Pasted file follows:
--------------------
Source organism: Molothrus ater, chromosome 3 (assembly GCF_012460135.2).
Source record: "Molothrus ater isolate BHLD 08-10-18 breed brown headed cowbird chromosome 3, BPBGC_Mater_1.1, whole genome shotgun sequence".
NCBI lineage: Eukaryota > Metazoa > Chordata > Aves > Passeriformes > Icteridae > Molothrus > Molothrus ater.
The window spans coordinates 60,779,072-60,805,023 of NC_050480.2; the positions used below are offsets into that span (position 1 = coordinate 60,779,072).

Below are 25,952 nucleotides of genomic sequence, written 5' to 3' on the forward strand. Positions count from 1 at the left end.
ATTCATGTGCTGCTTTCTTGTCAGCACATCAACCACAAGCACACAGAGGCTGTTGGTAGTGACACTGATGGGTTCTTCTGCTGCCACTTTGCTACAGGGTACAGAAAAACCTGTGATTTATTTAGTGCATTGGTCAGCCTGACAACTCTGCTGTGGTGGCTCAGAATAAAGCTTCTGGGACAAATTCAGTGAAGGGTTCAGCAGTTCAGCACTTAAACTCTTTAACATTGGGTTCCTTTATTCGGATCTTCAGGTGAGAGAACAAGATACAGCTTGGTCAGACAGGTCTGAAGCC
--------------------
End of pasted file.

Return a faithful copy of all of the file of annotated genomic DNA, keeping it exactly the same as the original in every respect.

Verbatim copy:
Source organism: Molothrus ater, chromosome 3 (assembly GCF_012460135.2).
Source record: "Molothrus ater isolate BHLD 08-10-18 breed brown headed cowbird chromosome 3, BPBGC_Mater_1.1, whole genome shotgun sequence".
NCBI lineage: Eukaryota > Metazoa > Chordata > Aves > Passeriformes > Icteridae > Molothrus > Molothrus ater.
The window spans coordinates 60,779,072-60,805,023 of NC_050480.2; the positions used below are offsets into that span (position 1 = coordinate 60,779,072).

Below are 25,952 nucleotides of genomic sequence, written 5' to 3' on the forward strand. Positions count from 1 at the left end.
ATTCATGTGCTGCTTTCTTGTCAGCACATCAACCACAAGCACACAGAGGCTGTTGGTAGTGACACTGATGGGTTCTTCTGCTGCCACTTTGCTACAGGGTACAGAAAAACCTGTGATTTATTTAGTGCATTGGTCAGCCTGACAACTCTGCTGTGGTGGCTCAGAATAAAGCTTCTGGGACAAATTCAGTGAAGGGTTCAGCAGTTCAGCACTTAAACTCTTTAACATTGGGTTCCTTTATTCGGATCTTCAGGTGAGAGAACAAGATACAGCTTGGTCAGACAGGTCTGAAGCC